What do Twitter and Facebook have in common? No, it isn’t how Facebook has been trying to copy Twitter. The answer might surprise you.
To date there are two prevailing business models on the web: paid subscriptions and advertising. The former has all but been a flop, except for in the adult entertainment industry. The latter has been having trouble lately with a waning economy and more demanding advertisers. And try as they may, the industry seems hard pressed to come up with another way to turn a buck on the web. Sort of.
There is actually a third, not as well known avenue to making a buck on the web that some companies have been profitting from for a long time. That is, products and services aimed at the corporate client. After all, where regular Internet users are on the continual hunt for free services, companies live in the reality of having to pay for the services they use. An example of this mindset was Jason Calacanis’s plea for a professional Twitter account. Two years later, and after much speculation as to how they’d make it profitable, Biz Stone started talking about pro accounts.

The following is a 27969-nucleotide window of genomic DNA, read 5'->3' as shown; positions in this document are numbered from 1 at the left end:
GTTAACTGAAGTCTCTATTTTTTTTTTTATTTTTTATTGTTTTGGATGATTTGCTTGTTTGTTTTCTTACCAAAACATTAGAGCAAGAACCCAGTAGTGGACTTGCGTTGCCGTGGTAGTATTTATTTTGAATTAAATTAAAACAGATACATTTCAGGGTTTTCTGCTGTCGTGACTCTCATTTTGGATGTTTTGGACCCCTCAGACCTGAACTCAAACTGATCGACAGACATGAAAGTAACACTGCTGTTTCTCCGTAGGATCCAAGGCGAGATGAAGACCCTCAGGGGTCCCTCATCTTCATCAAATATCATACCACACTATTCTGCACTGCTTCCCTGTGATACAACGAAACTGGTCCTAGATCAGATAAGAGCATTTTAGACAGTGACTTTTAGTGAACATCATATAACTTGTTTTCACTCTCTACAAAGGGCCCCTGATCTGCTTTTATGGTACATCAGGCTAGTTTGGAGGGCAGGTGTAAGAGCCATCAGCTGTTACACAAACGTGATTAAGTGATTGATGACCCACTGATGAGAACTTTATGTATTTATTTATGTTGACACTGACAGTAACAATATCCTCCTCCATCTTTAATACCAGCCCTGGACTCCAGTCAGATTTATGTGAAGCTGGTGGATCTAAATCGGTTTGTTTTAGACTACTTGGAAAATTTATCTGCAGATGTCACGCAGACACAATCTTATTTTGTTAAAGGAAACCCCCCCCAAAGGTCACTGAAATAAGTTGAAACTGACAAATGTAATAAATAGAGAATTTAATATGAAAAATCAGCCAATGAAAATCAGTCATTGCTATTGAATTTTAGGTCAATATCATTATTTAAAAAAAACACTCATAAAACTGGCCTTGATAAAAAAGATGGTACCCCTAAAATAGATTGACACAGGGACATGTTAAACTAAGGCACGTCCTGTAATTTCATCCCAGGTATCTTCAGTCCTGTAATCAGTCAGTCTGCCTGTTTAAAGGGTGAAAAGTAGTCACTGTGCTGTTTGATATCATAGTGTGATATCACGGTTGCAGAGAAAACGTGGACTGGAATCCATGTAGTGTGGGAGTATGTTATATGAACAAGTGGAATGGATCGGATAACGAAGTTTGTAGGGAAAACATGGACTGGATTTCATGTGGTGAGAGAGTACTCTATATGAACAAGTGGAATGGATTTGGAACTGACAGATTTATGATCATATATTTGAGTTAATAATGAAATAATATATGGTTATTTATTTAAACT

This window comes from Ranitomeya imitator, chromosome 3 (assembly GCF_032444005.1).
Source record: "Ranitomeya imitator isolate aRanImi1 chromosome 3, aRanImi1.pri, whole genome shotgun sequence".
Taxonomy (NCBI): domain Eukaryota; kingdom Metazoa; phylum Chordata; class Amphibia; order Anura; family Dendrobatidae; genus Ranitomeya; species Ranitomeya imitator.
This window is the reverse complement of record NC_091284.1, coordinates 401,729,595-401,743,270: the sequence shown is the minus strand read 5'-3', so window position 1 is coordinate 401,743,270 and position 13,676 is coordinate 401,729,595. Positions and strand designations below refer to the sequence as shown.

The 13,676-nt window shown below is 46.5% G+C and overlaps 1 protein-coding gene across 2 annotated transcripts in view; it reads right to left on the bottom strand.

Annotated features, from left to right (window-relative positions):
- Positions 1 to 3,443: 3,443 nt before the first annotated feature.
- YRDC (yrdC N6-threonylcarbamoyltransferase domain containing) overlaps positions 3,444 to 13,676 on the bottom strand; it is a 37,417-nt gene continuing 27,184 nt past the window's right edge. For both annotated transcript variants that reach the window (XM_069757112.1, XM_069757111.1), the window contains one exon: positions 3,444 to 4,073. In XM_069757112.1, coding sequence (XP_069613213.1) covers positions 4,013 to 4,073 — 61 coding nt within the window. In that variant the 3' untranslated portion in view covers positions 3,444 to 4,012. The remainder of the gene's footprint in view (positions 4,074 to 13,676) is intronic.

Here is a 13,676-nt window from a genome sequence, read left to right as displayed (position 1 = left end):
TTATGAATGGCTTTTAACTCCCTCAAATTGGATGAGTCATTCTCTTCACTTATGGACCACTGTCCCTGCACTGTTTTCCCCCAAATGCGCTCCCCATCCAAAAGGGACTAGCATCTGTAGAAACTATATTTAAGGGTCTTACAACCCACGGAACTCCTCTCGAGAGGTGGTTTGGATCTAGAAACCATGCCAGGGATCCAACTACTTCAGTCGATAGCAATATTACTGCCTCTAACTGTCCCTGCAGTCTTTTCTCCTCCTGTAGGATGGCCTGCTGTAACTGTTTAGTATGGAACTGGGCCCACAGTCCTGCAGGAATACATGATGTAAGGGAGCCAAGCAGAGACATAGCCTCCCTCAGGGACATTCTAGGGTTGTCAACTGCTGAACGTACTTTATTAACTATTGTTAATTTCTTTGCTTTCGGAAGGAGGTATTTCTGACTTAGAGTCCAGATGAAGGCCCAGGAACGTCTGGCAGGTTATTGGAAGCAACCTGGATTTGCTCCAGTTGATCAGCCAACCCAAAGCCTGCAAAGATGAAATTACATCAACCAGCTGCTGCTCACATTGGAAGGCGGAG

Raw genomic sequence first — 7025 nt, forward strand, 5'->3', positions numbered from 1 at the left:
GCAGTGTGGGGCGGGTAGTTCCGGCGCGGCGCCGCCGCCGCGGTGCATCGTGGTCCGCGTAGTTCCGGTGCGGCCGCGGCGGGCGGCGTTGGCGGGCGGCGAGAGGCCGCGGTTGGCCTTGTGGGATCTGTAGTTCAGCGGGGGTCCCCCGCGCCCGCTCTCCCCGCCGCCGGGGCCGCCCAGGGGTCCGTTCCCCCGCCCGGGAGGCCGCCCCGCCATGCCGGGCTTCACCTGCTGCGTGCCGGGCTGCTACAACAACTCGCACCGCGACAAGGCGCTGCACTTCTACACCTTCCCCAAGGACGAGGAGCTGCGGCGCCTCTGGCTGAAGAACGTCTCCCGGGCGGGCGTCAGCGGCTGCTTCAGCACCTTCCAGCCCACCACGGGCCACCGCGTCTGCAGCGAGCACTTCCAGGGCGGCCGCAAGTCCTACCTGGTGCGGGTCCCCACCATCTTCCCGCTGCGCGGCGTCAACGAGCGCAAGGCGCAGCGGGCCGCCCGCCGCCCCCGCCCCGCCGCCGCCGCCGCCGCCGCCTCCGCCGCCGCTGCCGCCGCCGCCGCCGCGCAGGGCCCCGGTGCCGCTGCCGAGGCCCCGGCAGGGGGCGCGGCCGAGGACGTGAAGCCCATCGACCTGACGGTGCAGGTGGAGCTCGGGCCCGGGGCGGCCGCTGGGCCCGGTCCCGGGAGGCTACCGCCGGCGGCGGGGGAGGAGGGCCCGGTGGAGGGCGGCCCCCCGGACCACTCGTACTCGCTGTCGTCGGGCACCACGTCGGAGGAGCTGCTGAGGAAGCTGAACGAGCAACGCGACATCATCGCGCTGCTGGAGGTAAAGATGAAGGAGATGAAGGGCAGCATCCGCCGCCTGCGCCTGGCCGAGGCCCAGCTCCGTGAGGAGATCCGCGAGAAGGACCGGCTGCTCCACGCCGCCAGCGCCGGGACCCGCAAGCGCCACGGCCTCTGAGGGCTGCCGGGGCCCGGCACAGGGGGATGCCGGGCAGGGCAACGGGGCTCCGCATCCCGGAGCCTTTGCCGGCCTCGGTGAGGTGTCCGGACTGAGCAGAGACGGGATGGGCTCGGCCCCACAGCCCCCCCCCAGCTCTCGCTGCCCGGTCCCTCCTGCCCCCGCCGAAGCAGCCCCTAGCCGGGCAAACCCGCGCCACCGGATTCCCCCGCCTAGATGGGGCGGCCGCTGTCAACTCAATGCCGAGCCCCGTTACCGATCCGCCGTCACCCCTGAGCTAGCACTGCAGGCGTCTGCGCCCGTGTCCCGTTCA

So how does Facebook fit into this scenario? After all, their primary user is the regular, not-too-tech-savvy person. But, the very same people who spend half their day on Facebook also work for companies. These people, like in any company, need to communicate with their coworkers on projects and shared tasks. I’m willing to bet however, that those people don’t spend nearly as much time on their company intranet as they do on Facebook. So why not bring the tools of business to the network everyone is already using? Why not create a professional services division of Facebook? A secure, private company Intranet for rent built on everyone’s favourite social networking platform.
Besides, some companies have already started using Facebook as their intranet anyway! So Facebook, what are you waiting for?
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